Bill James says let U.S. citizen babies stay sick for all he cares

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As we wrote here last week, America’s current shit storm, aka the immigration policy debate, is hitting Charlotte. County Commissioner Bill James intends to propose tonight that the Department of Social Services be ordered to hand over a detailed list of all undocumented immigrants who have applied for DSS help. Seeing that it would be completely illegal for DSS to do so, James’ proposal has no chance of passing. But we doubt that getting approval from the Commission was James’ goal in any case. His “get tough on immigrants’ babies” stance (he’s opposed to undocumented workers’ American-born children getting Medicaid’s help for health care expenses) is no doubt intended as an election reminder that the GOP stands foresquare against illegal immigration. Frankly, it reminds me of the days in the South when politicians would rile up the hicks just before election day by distributing flyers decrying race mixing. Backward minds and shriveled souls love being reminded that someone is lower on the totem pole than they; and there are always politicians who are willing to roll around in that kind of slop.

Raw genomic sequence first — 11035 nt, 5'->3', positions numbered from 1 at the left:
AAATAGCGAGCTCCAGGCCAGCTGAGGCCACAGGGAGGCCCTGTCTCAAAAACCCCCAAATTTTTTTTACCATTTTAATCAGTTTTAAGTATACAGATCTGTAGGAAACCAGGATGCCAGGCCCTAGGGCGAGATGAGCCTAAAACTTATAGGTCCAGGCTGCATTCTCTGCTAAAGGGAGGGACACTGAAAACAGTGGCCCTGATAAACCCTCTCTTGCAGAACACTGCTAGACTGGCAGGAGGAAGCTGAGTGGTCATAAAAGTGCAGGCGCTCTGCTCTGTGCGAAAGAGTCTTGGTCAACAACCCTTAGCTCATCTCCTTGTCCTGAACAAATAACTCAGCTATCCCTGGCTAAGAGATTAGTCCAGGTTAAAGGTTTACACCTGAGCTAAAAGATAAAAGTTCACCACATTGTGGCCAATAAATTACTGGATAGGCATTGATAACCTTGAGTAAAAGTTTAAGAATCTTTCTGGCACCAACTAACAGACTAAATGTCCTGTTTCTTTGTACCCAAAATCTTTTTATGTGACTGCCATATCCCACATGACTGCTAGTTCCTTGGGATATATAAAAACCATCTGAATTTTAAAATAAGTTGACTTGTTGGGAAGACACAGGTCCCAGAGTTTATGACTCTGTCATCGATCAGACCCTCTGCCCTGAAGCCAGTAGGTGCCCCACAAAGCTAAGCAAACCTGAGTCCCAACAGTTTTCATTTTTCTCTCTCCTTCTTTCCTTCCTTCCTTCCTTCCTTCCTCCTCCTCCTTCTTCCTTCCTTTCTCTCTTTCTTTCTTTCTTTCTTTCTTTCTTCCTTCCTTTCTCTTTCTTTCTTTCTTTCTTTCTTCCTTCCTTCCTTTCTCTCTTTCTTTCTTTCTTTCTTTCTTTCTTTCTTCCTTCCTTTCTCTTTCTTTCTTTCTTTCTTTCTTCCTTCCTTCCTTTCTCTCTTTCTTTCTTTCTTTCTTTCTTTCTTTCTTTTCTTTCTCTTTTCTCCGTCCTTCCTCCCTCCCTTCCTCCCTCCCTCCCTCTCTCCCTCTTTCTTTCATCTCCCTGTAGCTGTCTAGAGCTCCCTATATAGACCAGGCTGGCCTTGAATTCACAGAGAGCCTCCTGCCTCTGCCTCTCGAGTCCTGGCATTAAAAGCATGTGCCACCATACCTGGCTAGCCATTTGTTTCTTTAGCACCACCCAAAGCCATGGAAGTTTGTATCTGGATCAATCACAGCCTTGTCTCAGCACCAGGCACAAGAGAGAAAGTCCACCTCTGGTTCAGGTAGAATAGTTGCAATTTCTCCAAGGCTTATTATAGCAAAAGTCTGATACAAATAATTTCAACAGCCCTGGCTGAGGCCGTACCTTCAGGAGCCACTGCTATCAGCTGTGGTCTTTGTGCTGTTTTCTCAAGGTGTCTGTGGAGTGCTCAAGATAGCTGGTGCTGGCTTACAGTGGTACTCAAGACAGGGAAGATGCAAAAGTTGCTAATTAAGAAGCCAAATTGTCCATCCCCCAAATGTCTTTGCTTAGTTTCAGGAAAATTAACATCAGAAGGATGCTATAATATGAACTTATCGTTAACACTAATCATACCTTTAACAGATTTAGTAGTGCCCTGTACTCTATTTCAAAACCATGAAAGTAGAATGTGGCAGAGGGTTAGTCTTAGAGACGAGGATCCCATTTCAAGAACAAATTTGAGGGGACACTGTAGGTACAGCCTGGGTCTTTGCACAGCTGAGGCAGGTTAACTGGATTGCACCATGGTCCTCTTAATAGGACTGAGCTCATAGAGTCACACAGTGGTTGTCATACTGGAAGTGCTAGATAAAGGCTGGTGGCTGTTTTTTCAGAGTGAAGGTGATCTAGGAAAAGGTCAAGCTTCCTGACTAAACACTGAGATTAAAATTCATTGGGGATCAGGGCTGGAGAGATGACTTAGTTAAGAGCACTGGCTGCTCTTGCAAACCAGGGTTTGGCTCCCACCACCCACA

If you would like the opportunity to cut through the political nastiness and learn more about immigrants’ situation and how it affects us all, you may want to check out Brother Towns, a film being screened across the state by the NC Council of Churches. Here is a link to the film’s excellent trailer. And here is some more info:

Today we hear a lot about immigration, but we don't always have the chance to hear directly from the families at the heart of the story. Brother Towns is a story of two towns linked by immigration, family, and work: Jacaltenango, a highland Maya town in Guatemala; and Jupiter, Florida, a coastal resort town where many Jacaltecos have settled.

Brother Towns chronicles a story of how and why people migrate across borders, how people make and remake their communities when they travel thousands of miles from home, and how people maintain families despite their travel.  Because we are all immigrants, this is a universal human story, and a quintessentially American one. All of us understand family.

Brother Towns is also a story of local and international controversy. News of undocumented immigrants is familiar in nearly every community across the U.S., and citizens must choose how they respond to this issue.

The film will be shown Thursday, Oct. 7, at 7 p.m. at the Levine Museum of the New South, 200 E. Seventh Street. Admission is $3 per person.

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